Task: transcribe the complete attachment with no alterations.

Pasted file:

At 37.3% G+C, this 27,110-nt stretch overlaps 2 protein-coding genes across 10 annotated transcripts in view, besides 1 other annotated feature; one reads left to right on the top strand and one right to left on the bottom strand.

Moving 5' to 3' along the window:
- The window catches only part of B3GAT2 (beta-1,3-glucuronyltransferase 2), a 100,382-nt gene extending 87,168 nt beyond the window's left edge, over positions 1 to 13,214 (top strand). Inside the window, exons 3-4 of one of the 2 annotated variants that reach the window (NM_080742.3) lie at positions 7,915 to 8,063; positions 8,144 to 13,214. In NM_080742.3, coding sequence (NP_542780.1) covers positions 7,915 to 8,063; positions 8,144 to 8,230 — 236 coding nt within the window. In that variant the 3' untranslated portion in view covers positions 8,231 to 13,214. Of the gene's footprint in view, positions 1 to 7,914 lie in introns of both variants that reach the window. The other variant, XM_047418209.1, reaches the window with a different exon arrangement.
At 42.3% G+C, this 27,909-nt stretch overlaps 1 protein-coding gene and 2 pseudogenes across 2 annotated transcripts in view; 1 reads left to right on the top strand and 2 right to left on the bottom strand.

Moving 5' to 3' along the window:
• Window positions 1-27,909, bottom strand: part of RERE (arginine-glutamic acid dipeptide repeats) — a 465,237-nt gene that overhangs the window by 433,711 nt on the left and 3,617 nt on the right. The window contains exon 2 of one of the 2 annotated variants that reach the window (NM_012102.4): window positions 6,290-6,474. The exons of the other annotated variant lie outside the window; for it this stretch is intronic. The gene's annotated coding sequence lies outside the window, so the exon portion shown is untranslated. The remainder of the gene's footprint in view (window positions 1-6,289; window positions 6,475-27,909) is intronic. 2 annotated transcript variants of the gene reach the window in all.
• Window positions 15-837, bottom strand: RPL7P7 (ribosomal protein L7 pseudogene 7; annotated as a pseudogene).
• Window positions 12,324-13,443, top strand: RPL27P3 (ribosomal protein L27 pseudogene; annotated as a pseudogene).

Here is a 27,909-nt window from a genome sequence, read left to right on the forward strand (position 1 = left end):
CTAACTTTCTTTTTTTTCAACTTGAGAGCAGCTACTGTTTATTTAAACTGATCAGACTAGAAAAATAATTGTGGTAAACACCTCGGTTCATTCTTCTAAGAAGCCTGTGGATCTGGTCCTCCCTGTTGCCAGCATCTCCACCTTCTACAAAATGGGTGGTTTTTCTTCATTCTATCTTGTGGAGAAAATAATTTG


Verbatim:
At 37.3% G+C, this 27,110-nt stretch overlaps 2 protein-coding genes across 10 annotated transcripts in view, besides 1 other annotated feature; one reads left to right on the top strand and one right to left on the bottom strand.

Moving 5' to 3' along the window:
- The window catches only part of B3GAT2 (beta-1,3-glucuronyltransferase 2), a 100,382-nt gene extending 87,168 nt beyond the window's left edge, over positions 1 to 13,214 (top strand). Inside the window, exons 3-4 of one of the 2 annotated variants that reach the window (NM_080742.3) lie at positions 7,915 to 8,063; positions 8,144 to 13,214. In NM_080742.3, coding sequence (NP_542780.1) covers positions 7,915 to 8,063; positions 8,144 to 8,230 — 236 coding nt within the window. In that variant the 3' untranslated portion in view covers positions 8,231 to 13,214. Of the gene's footprint in view, positions 1 to 7,914 lie in introns of both variants that reach the window. The other variant, XM_047418209.1, reaches the window with a different exon arrangement.
At 42.3% G+C, this 27,909-nt stretch overlaps 1 protein-coding gene and 2 pseudogenes across 2 annotated transcripts in view; 1 reads left to right on the top strand and 2 right to left on the bottom strand.

Moving 5' to 3' along the window:
• Window positions 1-27,909, bottom strand: part of RERE (arginine-glutamic acid dipeptide repeats) — a 465,237-nt gene that overhangs the window by 433,711 nt on the left and 3,617 nt on the right. The window contains exon 2 of one of the 2 annotated variants that reach the window (NM_012102.4): window positions 6,290-6,474. The exons of the other annotated variant lie outside the window; for it this stretch is intronic. The gene's annotated coding sequence lies outside the window, so the exon portion shown is untranslated. The remainder of the gene's footprint in view (window positions 1-6,289; window positions 6,475-27,909) is intronic. 2 annotated transcript variants of the gene reach the window in all.
• Window positions 15-837, bottom strand: RPL7P7 (ribosomal protein L7 pseudogene 7; annotated as a pseudogene).
• Window positions 12,324-13,443, top strand: RPL27P3 (ribosomal protein L27 pseudogene; annotated as a pseudogene).

Here is a 27,909-nt window from a genome sequence, read left to right on the forward strand (position 1 = left end):
CTAACTTTCTTTTTTTTCAACTTGAGAGCAGCTACTGTTTATTTAAACTGATCAGACTAGAAAAATAATTGTGGTAAACACCTCGGTTCATTCTTCTAAGAAGCCTGTGGATCTGGTCCTCCCTGTTGCCAGCATCTCCACCTTCTACAAAATGGGTGGTTTTTCTTCATTCTATCTTGTGGAGAAAATAATTTG